The Fox Theatre, world-renowned as a concert and event venue like no other, began its story in a most unusual way.
In 1928, the Fox was originally conceived as a home for Atlanta’s Shriners organization. To create a headquarters befitting the group’s prominent social status, the Shriners looked to the ancient temples of the Far East to inspire a mosque-style structure befitting their stature. Storied architectural gems like the Alhambra in Spain and Egypt’s Temple of Kharnak heavily influenced the building’s elaborate and intensely ornate design. Bursting with soaring domes, minarets and sweeping archways, the exterior of the building gave way to stunning gold leaf details, sumptuous textiles and exquisite trompe l’oeil art (an art technique that uses realistic imagery to create optical illusions) inside.
Ultimately, the design was so fantastical, it became more of a financial burden than the Shriners could bear. Shortly before its completion, the Shriners leased their beautiful auditorium to William Fox, a movie mogul who had launched his empire by building theatres across the country to meet America’s insatiable affection for the new moving pictures that were sweeping the nation. By the end of the 1920s, these aptly-named “movie palaces” were an integral part of nearly every community in the country, each one more gilded and exquisite than the next. Developers like Fox spared no expense, understanding all too well that these movie palaces were the gateway to a brave new world, transporting eager audiences to exotic, elegant settings they could only imagine.
With Fox’s financial backing (the project cost more than $3 million, the equivalent of nearly $40 million today), the 250,000 square foot Fox Theatre was completed, with the crowning addition of “Mighty Mo”, the 3,622-pipe Möller organ that remains the largest Möller theatre organ in the world even today. The Fox opened on Christmas Day in 1929 to a sold-out crowd, premiering Steamboat Willie, Disney’s first cartoon starring Mickey Mouse.
Word about the magnificent new Fox Theatre quickly spread. Its striking red-carpet entryway and ornate gilt work, soaring turreted ceilings and stained glass windows, all leading to a vast cobalt “sky” with a sea of twinkling stars, were the perfect accent for the glamorous productions audiences lined up to see. Despite its popularity, the Fox’s grandeur couldn’t save it from the far-reaching effects of the Great Depression. In 1932, William Fox and the theatre were forced to declare bankruptcy, and Fox lost his namesake movie palace. The Fox was auctioned on courthouse steps and sold to a private company for a paltry $75,000 during Mr. Fox’s bankruptcy proceedings, but remained a beloved destination for Atlanta’s moviegoers. For the next three decades, the Fox remained in high demand, showing hundreds of acclaimed films, hosting live performances ranging from the Metropolitan Opera Company to pop legends like Nelson Eddy, and reigning as the favorite dance hall in Atlanta as the craze for live Big Band and Swing music swept the nation.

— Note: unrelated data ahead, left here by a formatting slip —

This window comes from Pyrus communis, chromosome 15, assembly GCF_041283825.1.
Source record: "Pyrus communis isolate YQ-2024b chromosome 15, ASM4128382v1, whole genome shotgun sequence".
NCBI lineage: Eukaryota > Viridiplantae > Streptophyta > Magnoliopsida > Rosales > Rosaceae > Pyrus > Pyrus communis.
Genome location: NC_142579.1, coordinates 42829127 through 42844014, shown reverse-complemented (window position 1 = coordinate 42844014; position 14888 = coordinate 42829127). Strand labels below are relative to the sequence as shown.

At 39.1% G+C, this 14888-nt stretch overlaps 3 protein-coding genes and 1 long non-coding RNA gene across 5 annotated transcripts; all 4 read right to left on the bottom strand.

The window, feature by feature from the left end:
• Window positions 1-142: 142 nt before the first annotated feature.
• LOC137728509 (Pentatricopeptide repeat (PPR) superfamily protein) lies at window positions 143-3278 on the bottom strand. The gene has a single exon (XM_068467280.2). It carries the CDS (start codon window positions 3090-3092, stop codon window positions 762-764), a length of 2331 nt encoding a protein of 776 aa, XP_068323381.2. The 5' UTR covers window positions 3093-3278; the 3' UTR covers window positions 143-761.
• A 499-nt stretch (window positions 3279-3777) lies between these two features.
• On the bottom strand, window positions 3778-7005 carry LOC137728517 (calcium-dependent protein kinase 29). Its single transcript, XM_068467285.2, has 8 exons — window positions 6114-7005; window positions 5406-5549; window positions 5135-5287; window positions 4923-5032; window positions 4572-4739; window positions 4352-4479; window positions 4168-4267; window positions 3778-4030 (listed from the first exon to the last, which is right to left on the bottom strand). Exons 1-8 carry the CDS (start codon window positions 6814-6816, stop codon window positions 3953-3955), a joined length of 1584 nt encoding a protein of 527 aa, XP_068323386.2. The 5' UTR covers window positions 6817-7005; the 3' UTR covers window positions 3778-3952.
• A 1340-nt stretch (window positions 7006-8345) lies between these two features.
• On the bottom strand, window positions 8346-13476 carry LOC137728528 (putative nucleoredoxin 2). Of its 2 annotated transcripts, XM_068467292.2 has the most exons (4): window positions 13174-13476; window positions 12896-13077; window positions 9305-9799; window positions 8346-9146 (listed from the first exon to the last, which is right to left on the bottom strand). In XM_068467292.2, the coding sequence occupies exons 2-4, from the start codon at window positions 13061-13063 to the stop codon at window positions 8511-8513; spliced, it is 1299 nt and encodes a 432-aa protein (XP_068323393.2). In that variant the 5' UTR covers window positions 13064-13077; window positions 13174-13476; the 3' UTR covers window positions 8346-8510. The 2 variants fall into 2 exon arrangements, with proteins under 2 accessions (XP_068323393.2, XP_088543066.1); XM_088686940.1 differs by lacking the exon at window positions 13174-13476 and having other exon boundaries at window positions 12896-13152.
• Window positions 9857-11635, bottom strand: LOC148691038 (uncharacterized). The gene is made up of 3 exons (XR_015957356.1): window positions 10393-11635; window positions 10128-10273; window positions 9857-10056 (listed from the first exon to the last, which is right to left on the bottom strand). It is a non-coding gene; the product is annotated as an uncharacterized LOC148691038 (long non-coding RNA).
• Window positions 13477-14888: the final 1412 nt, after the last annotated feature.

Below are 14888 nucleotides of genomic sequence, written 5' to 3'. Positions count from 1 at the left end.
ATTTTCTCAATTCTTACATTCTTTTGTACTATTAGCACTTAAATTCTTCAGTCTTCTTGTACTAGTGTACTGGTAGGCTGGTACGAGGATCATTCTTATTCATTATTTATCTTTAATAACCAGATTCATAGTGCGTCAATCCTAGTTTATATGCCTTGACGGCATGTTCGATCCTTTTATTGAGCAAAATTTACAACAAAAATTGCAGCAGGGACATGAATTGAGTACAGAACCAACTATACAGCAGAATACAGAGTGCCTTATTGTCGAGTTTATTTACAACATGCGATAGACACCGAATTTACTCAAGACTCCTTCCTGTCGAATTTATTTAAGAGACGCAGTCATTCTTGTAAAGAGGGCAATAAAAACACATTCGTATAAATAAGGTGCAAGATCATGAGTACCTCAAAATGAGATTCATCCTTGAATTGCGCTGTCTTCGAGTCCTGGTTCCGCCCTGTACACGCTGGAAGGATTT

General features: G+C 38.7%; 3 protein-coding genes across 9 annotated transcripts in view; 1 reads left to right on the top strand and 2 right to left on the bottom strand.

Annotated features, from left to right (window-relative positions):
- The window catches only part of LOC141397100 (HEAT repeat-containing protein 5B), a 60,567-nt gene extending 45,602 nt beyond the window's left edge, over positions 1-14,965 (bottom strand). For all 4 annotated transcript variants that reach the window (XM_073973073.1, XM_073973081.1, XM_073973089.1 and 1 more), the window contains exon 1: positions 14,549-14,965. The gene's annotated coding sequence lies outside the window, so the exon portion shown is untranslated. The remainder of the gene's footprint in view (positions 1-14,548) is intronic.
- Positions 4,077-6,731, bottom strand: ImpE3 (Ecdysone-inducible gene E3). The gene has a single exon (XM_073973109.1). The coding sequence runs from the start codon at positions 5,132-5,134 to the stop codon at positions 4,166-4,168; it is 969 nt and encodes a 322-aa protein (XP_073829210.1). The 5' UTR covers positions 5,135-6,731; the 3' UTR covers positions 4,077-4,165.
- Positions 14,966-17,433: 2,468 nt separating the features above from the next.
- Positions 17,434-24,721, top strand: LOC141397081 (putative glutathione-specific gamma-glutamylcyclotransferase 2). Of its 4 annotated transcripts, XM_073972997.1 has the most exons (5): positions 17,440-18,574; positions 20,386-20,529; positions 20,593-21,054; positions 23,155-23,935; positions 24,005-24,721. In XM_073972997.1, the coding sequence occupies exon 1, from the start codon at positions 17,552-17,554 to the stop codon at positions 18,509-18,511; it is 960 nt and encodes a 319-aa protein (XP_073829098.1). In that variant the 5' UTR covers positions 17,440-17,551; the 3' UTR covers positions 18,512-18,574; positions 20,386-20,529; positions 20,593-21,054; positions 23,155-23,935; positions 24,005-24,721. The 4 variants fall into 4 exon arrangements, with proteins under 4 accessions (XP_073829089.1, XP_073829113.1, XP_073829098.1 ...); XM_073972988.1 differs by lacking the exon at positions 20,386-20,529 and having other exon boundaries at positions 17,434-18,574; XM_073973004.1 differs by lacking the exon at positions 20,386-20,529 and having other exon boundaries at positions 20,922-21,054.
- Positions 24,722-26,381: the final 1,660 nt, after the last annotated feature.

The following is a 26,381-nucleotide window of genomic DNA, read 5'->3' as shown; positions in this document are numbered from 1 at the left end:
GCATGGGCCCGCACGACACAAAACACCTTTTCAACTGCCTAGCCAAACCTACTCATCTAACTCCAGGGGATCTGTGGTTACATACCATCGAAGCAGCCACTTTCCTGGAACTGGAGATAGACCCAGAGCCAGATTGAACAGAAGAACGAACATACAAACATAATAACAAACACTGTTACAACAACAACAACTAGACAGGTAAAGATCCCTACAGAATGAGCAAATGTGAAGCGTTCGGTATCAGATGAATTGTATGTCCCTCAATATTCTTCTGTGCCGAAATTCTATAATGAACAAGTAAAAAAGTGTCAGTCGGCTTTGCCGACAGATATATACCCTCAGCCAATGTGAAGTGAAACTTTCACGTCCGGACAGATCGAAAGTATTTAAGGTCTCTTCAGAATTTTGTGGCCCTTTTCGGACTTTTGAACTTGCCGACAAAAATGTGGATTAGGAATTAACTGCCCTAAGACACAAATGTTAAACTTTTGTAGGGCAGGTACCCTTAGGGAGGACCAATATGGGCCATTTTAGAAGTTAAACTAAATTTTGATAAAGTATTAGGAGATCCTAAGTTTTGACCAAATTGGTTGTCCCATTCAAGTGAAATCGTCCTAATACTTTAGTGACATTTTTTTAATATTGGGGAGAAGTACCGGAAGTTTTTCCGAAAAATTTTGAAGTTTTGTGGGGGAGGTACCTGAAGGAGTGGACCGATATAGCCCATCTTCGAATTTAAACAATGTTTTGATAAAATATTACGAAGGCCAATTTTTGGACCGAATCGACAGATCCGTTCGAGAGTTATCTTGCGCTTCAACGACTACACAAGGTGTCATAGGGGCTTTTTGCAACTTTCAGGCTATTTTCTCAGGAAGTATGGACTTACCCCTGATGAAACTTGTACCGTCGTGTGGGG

But the rocky fate of the Fox was still in flux. By the late 1960s, beautiful landmark movie palaces like the Fox were falling out of favor, replaced by suburban movieplexes built for efficiency and multiple-screen showings. As customers began migrating to the suburbs, the Fox fell into disrepair, and in 1974, Mosque Inc. closed the Fox’s doors, seemingly forever. This stunning landmark, beloved for generations, was suddenly facing demolition. Confronted with the possibility of losing their beloved landmark, the residents of Atlanta sprang into action. They created a non-profit called Atlanta Landmarks and launched the now-legendary “Save The Fox” campaign, which raised funds through every possible means – collecting donations from both public and private organizations, organizing benefit concerts featuring everyone from Lynyrd Skynyrd to Liberace, even collecting pennies at local businesses, all to save the Fox from what seemed a certain fate.